The C-segment is the 3rd category of the European segments for passenger cars and is described as "medium cars". It is equivalent to the Euro NCAP "small family car" size class, and the compact car category in the United States.
In 2011, the C-segment had a European market share of 23%.
The European segments are not based on size or weight criteria. In practice, C-segment cars have been described as having a length of approximately 4.5 metres (15 ft).
As of 2021 C-segment category size span from approx. 4.2m to 4.6m (photo comparison of new compact cars of all brands sorted by length):
(some cars from this site include cars in family category which belongs to compact size, like: Mercedes-Benz A-Class, Mazda3, Honda Civic, Toyota Corolla etc.)
As a best reference to C-segment category cars look to this source. 
C-segment category cars are good balance between the interior space and compact exterior dimensions.
The most common body styles for C-segment cars in Europe are hatchbacks, and much less sedans and wagons/estates.
In 2020 the highest selling C-segment cars in Europe were the Volkswagen Golf, Škoda Octavia, Ford Focus, Mercedes A-Class, Toyota Corolla, SEAT León, BMW 1-Series, Audi A3, Peugeot 308, Renault Mégane, Kia Ceed, Opel Astra, Mercedes-Benz CLA and Volkswagen ID.3. 
200,000 - 300,000 sales (Best-Selling)
100,000 - 200,000 sales
50,000 - 100,000 sales
|Brand||Model||2013||2014||2015||2016||2017||2018||2019||2020||2021||% change |
Jump in segment total sales after 2019. year is because premium cars are included.
From 2013-2018 premium cars had separate count, and are not included in mainstream total sales.
Premium brands and models are marked italic.
Electric cars are included in C-segment from 2020. year.
According to 2011 sales, compact cars are currently the second segment in Europe after the subcompact one (which in Europe corresponds to A-segment + B-segment), with approximately 3 million units sold.
Because of the Volkswagen Golf's definition and long standing dominance of this class it is often referred to as the "Golf segment" in much of Europe.
Mainstream compact sedans began falling in popularity since 1990s, when Peugeot stopped production of 306 in 4-door saloon form, and also sharply declining since 2010s, as well as the reduced sales of 4-door Ford Focus.
During the late 1990s, compact MPVs increased in popularity as a competitor to the compact car, with models such as the Renault Scenic and the Citroën C4 Picasso becoming popular in Europe. By the early 2010s, demand for compact MPVs was declining, due to the rise of the compact SUV.
After the Second World War, European manufacturers usually featured two vehicle types: small economy cars that were usually saloons and large saloons. By the 1960s, the post war economic boom had produced customers who wanted something of intermediate size. These were usually saloons during the 1950s and 1960s.
The world's first hatchback, the 1958 FR layout Austin A40 Farina Countryman model that was a co-development of BMC and the Italian design house Pininfarina at a time when this was unusual. It had a lift up rear window and drop down boot lid. It was also sold as a two-door saloon. It was built in Italy by Innocenti as well as in the UK. For 1965 Innocenti designed a new single-piece rear door for their Combinata version of the Countryman. This top-hinged door used struts to hold it up over a wide cargo opening and was a true hatchback – a model never developed in the home (United Kingdom) market. The Countryman name has 'estate' type associations, and BMC successor company Rover used the name on estate cars / Station Wagons so it is largely forgotten. This hatchback layout was further pioneered along with the European switch to front wheel drive FF layout with the smaller 1964 (Fiat) Autobianchi Primula.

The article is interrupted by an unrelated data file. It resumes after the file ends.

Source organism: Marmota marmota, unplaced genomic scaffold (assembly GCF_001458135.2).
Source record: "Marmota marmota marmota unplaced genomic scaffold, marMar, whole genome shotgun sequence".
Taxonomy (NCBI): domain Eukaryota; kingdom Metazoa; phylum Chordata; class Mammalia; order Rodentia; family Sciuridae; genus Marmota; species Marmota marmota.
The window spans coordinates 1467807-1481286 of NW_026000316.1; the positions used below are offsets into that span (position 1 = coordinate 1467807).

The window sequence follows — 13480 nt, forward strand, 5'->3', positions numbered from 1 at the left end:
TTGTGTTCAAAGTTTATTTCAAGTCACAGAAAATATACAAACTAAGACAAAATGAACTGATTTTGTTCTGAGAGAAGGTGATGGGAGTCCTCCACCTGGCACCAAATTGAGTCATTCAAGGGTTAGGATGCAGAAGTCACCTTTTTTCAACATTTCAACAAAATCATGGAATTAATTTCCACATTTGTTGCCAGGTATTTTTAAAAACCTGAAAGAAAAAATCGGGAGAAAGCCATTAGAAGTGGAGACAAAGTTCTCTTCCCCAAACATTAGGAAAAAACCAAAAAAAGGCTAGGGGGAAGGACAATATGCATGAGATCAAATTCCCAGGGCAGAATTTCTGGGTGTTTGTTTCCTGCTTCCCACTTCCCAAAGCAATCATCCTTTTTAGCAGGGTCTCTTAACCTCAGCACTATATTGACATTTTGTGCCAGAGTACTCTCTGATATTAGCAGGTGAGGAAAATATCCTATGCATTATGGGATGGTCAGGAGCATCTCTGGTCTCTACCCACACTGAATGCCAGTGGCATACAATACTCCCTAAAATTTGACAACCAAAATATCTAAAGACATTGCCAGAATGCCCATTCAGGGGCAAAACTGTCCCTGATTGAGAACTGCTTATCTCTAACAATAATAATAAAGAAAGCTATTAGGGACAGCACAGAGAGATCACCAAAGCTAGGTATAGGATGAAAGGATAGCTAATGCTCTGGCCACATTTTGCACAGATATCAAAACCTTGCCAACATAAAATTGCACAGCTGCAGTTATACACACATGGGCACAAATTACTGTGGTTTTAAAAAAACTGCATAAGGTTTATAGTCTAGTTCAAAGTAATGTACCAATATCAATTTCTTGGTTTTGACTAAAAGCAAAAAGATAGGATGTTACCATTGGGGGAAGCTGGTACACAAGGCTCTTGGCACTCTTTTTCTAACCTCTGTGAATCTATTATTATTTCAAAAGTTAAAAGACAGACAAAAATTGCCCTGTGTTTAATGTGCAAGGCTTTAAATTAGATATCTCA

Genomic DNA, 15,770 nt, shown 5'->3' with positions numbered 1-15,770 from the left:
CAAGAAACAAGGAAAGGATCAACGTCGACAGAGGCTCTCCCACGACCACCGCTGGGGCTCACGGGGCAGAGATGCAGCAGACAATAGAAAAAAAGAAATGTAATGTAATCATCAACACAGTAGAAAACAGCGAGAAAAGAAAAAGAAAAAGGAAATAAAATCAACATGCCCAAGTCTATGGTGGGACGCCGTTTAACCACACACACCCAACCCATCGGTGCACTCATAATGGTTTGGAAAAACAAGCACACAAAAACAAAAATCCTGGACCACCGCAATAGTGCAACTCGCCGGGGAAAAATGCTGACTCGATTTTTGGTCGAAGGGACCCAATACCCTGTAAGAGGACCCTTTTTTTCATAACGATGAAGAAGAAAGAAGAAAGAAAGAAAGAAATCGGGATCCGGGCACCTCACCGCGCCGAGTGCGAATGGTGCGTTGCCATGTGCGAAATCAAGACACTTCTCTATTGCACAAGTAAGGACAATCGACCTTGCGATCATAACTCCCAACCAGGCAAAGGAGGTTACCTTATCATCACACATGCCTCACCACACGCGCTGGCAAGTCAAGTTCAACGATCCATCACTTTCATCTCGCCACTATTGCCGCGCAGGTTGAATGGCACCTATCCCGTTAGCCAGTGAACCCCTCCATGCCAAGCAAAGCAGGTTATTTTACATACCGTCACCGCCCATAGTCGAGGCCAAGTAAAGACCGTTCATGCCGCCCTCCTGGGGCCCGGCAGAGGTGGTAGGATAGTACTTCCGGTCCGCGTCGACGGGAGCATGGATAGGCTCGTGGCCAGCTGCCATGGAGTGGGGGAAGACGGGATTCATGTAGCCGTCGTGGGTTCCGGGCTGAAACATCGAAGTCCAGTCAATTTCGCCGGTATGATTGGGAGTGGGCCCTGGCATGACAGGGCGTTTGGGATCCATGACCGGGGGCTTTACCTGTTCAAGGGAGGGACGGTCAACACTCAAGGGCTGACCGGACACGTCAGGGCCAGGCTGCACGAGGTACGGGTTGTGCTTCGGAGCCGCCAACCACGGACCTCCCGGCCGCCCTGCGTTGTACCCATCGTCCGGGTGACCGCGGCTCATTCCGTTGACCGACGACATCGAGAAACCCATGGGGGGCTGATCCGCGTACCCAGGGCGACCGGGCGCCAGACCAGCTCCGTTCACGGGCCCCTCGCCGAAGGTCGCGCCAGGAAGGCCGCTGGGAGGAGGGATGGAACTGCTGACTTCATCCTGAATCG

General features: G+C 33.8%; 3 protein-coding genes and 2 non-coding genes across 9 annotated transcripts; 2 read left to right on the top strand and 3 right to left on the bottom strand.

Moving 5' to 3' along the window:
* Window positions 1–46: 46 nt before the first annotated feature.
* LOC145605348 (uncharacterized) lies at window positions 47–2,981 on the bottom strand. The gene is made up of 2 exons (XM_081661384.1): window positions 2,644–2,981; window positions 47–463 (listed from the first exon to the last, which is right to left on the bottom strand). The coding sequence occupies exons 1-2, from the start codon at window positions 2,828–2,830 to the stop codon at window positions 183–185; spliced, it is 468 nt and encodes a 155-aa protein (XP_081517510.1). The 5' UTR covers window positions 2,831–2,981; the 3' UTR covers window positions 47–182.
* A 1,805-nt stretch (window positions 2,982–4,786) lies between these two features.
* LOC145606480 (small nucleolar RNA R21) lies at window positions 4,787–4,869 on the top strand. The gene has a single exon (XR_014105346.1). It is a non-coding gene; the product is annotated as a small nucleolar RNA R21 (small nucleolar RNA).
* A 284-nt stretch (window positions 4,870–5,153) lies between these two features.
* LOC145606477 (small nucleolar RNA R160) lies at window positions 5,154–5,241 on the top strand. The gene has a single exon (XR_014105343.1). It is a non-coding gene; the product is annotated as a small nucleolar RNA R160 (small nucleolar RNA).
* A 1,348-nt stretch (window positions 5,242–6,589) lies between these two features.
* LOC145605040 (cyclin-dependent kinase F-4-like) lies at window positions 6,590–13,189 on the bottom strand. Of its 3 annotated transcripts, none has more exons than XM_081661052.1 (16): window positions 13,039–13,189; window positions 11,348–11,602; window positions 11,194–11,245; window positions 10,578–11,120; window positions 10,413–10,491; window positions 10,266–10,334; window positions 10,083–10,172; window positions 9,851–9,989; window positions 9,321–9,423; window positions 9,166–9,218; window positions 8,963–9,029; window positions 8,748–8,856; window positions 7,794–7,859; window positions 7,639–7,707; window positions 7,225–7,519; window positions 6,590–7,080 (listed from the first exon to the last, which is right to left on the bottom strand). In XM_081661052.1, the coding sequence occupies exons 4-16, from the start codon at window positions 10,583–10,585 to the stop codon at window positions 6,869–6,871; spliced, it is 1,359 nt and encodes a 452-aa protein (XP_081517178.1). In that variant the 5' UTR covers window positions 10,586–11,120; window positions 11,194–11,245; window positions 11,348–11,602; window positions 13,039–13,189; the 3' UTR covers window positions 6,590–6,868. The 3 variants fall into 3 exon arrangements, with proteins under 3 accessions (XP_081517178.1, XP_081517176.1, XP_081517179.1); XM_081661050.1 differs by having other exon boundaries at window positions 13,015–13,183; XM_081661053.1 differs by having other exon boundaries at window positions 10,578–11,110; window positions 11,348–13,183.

The modern C-segment market in Europe can be traced back to the 1968 launch of the Renault 6, the first successful hatchback of this size. The hatchback bodystyle was first introduced by Renault with the 1964 Renault 16, which was elected the 1965 Car of the year in Europe. A review in the English Motoring Illustrated in May 1965 stated: "The Renault Sixteen can thus be described as a large family car but one that is neither a four door saloon and nor is it quite an estate. But, importantly, it is a little different." Even the later similar-sized cars like the Ford Escort, Vauxhall Viva, Austin Allegro and Hillman Avenger were still only available as saloons or estates, although some cars of this size, like the BMC/BL 1100 and 1300 saloons and Italy's Fiat 128 featured front-wheel drive from their launch during the 1960s.
The C-segment was revolutionized in 1974 with the launch of the Volkswagen Golf, a front-wheel drive hatchback, which was hugely successful all over Europe. Within a decade, most cars of this size in Europe were front-wheel drive hatchbacks. These included the Fiat Ritmo (Strada in the UK), Ford Escort (from the MK3 model launched in 1980), Opel Kadett (Vauxhall Astra in the UK), Renault 11, and the Talbot Horizon (originally a Chrysler/Simca until Peugeot took over Chrysler's European division in 1979). Most manufacturers still offered a traditional saloon of this size though, with Volkswagen using the Golf as the base for its Jetta saloon, and Ford launching the Escort-based Orion in 1983. Also in the 1980s saloons became popular again in certain Western European markets, often with a different model name than the hatckback, for example the Renault 9 (Renault 11-based), Fiat Regata (Ritmo-based) and SEAT Málaga.